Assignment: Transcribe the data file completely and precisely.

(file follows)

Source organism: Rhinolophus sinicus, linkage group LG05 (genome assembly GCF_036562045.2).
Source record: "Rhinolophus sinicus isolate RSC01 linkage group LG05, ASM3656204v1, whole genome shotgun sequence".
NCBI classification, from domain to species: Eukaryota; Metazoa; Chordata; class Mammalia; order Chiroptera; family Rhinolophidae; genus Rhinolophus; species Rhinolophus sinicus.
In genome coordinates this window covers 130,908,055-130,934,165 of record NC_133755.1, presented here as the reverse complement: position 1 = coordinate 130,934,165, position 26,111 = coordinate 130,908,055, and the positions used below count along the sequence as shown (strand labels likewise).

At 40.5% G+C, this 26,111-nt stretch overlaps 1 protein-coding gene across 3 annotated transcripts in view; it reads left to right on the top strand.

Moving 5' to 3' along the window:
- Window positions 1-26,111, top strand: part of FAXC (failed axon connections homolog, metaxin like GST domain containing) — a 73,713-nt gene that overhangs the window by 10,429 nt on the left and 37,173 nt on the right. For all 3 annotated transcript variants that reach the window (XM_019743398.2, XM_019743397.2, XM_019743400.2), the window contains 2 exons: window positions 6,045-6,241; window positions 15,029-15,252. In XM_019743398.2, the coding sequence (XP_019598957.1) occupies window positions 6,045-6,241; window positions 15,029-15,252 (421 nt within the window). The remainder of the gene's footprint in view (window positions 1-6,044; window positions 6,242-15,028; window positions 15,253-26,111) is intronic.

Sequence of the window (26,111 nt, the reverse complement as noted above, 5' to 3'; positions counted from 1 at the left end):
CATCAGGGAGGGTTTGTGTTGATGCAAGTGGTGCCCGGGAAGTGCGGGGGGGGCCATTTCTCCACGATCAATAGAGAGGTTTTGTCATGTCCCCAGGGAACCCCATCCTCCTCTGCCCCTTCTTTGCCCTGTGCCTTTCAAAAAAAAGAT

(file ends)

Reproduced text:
Source organism: Rhinolophus sinicus, linkage group LG05 (genome assembly GCF_036562045.2).
Source record: "Rhinolophus sinicus isolate RSC01 linkage group LG05, ASM3656204v1, whole genome shotgun sequence".
NCBI classification, from domain to species: Eukaryota; Metazoa; Chordata; class Mammalia; order Chiroptera; family Rhinolophidae; genus Rhinolophus; species Rhinolophus sinicus.
In genome coordinates this window covers 130,908,055-130,934,165 of record NC_133755.1, presented here as the reverse complement: position 1 = coordinate 130,934,165, position 26,111 = coordinate 130,908,055, and the positions used below count along the sequence as shown (strand labels likewise).

At 40.5% G+C, this 26,111-nt stretch overlaps 1 protein-coding gene across 3 annotated transcripts in view; it reads left to right on the top strand.

Moving 5' to 3' along the window:
- Window positions 1-26,111, top strand: part of FAXC (failed axon connections homolog, metaxin like GST domain containing) — a 73,713-nt gene that overhangs the window by 10,429 nt on the left and 37,173 nt on the right. For all 3 annotated transcript variants that reach the window (XM_019743398.2, XM_019743397.2, XM_019743400.2), the window contains 2 exons: window positions 6,045-6,241; window positions 15,029-15,252. In XM_019743398.2, the coding sequence (XP_019598957.1) occupies window positions 6,045-6,241; window positions 15,029-15,252 (421 nt within the window). The remainder of the gene's footprint in view (window positions 1-6,044; window positions 6,242-15,028; window positions 15,253-26,111) is intronic.

Sequence of the window (26,111 nt, the reverse complement as noted above, 5' to 3'; positions counted from 1 at the left end):
CATCAGGGAGGGTTTGTGTTGATGCAAGTGGTGCCCGGGAAGTGCGGGGGGGGCCATTTCTCCACGATCAATAGAGAGGTTTTGTCATGTCCCCAGGGAACCCCATCCTCCTCTGCCCCTTCTTTGCCCTGTGCCTTTCAAAAAAAAGAT